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Stevenson Villager

Stevenson Villager

Stevenson Villager

Service scholars lend a helping hand

Service scholars lend a helping hand

Stevenson’s Service Scholars have planned several trips and events for the 2018-2019 school year. From volunteering at the Baltimore Humane Society Dog Fest, to rebuilding houses lost to Hurricane Katrina, these activities give the Service Scholars an opportunity to lend a helping hand.

Stevenson students participating in the Fall Serve partner with the Maryland Book Bank to give books to elementary school children. (Photo courtesy of Morgan Somerville)


The Service Scholar program allows participants to extend their civic engagement through local community service. Students can explore their personal interests in service and learn how they can apply these experiences and skills after graduation.

To be accepted into the program, students must have a 3.0 GPA on a 4.0 scale at the time of application and successfully complete an interview process. Those accepted into the program receive a $2,000 scholarship renewable throughout their four years at Stevenson.

Behind the scheduling, partnerships and other activities for the Service Scholars is Morgan Somerville, director of student engagement. Somerville has taken the initiative to provide opportunities by partnering with various service organizations both within and outside of the Stevenson community.

Her goal is to have Stevenson’s Service Scholars become a household name within these organizations; whenever they may need help, they will know Stevenson is the place to ask.

“What we look for is drive and motivation,” Somerville said about applicants. “Anyone can say they like to serve, but we want to know who they are serving specifically and why.”  The Service Scholars meet monthly to discuss their experiences in service and offer suggestions for future events.

Scholars are required to enroll in three service-learning courses and maintain a 3.0 GPA throughout their time at Stevenson. Additionally, they complete 100 community service hours each academic year.  The reason for this is to allow students to constantly find service within the Stevenson community and get comfortable looking for off-campus opportunities to serve.

There are several different opportunities to complete service hours every weekend, including volunteering with local organizations such as the Irvine Nature Center and the Weinberg Village retirement home, mentoring and tutoring in nearby schools, and even attending the annual out-of-state trips with Stevenson’s Mission: I’m Home.


Mission: I’m Home takes annual trips to New Orleans. There are still multiple homes devastated by the damage of Hurricane Katrina even 13 years after the catastrophe. This will be the 10th year Mission: I’m Home will help rebuild these houses and aid affected individuals.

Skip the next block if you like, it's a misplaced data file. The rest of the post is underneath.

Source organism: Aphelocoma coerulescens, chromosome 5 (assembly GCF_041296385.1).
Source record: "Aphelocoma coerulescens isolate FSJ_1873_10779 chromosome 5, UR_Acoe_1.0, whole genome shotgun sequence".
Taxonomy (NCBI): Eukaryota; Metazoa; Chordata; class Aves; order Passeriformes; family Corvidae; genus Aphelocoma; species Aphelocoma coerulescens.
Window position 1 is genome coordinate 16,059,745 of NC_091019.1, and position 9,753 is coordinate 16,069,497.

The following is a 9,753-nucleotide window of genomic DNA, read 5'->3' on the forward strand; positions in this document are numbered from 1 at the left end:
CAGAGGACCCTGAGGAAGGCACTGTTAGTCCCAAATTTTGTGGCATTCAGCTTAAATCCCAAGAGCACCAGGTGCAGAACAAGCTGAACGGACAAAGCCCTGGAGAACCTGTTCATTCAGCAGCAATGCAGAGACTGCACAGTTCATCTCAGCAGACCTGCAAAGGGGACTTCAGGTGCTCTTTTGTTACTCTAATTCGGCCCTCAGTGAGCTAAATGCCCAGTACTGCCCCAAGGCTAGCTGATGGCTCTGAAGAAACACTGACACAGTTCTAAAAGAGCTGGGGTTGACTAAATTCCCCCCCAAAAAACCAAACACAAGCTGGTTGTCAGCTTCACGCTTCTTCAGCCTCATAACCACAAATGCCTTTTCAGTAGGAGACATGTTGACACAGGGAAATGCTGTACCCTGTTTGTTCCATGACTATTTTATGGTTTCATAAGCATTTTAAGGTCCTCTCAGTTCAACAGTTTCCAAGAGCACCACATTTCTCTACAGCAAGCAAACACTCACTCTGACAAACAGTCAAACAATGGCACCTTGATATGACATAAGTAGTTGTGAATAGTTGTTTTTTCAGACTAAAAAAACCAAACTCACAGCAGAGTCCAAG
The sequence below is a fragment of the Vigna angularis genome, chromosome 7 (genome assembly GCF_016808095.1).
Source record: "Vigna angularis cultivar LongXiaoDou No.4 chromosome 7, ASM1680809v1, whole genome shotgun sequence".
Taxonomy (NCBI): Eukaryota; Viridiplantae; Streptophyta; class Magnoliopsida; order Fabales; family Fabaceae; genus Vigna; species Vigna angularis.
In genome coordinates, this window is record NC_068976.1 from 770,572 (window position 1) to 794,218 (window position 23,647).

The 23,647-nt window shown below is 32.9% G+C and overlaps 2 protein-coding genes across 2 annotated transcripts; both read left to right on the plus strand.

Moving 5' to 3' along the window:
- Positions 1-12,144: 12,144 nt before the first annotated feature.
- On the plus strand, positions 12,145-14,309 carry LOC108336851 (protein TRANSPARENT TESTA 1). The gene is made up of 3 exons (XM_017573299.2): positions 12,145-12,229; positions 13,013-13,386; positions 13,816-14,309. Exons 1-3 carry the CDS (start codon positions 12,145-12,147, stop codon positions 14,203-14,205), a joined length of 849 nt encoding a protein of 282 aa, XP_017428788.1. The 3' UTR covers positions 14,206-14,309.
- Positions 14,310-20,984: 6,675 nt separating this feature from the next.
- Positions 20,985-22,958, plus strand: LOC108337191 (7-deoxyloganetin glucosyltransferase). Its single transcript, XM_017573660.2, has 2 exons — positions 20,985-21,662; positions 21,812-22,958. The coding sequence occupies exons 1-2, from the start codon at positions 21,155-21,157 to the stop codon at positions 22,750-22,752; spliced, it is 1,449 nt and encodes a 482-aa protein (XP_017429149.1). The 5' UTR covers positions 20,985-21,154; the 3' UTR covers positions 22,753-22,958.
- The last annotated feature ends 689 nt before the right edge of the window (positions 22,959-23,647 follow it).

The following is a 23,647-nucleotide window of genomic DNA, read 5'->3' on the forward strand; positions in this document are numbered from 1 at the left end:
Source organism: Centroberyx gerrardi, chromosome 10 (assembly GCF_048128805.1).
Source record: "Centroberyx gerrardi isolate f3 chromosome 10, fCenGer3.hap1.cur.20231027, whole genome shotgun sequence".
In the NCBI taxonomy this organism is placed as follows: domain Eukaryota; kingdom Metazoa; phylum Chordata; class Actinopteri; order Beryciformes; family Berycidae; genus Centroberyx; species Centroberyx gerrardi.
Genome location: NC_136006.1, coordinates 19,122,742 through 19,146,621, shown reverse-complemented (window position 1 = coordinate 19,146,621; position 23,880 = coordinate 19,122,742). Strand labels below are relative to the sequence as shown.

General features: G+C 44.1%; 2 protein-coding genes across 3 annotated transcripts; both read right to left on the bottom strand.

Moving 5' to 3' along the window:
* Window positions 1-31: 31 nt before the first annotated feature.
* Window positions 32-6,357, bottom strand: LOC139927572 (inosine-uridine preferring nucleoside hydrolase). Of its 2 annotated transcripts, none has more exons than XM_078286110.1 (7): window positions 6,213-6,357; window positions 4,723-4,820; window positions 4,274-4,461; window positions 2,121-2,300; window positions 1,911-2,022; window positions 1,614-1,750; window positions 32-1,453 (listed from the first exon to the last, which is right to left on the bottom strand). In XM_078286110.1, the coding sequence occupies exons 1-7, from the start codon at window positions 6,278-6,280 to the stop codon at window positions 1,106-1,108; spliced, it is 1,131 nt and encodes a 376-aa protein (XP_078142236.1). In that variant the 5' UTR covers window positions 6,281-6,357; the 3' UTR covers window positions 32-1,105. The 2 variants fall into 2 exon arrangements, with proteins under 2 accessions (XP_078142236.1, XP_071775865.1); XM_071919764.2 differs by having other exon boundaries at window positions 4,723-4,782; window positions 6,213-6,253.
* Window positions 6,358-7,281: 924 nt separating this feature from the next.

While the trip is not limited to Service Scholars, Somerville explained that this is an effective way to not only obtain a large number of the required service hours, but also to gain important life skills including carpentry, communication with clients and many more.

Morgan Somerville (left) brought Mission: I’m Home to Stevenson after a life-changing experience rebuilding houses in New Orleans. (Photo courtesy of Morgan Somerville)

This year, Mission: I’m Home is inviting Stevenson alumni, special guests and other supporters to serve alongside current students as Mission: I’m Home celebrates its 10th year. Attendees will be going to New Orleans for both winter and spring break and will be going to Houston, Texas, in June to aid those affected by last year’s Hurricane Harvey.

One of the goals in the future is to extend service to those affected by the same hurricane in Puerto Rico, as well as continue to be a strong partner in the areas in which they are already involved.

“It is such a humbling experience to be able to put up a house with your own bare hands,” Somerville said. “Everyone should have that opportunity, including Service Scholars. All walks of life are welcome to serve.”


Last year, one of the challenges for Service Scholars was transportation to events, since class schedules would conflict during weekday service opportunities. To combat this problem, Service Saturdays and Sundays have been implemented to encourage students to carpool with one another to the service sites without class conflicts.

“The fact of the matter is not that we don’t have enough dedicated student volunteers,” Somerville said about the struggles of the prior year. “Because we do; we do have students who are willing to serve. The issue lies solely with transporting these students to the different events.”

While there will still be weekday service opportunities, the fall service calendar indicates the dates of all of the events. All of the service events are open to the Service Scholars as well as the entire Stevenson community.

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Service scholars lend a helping hand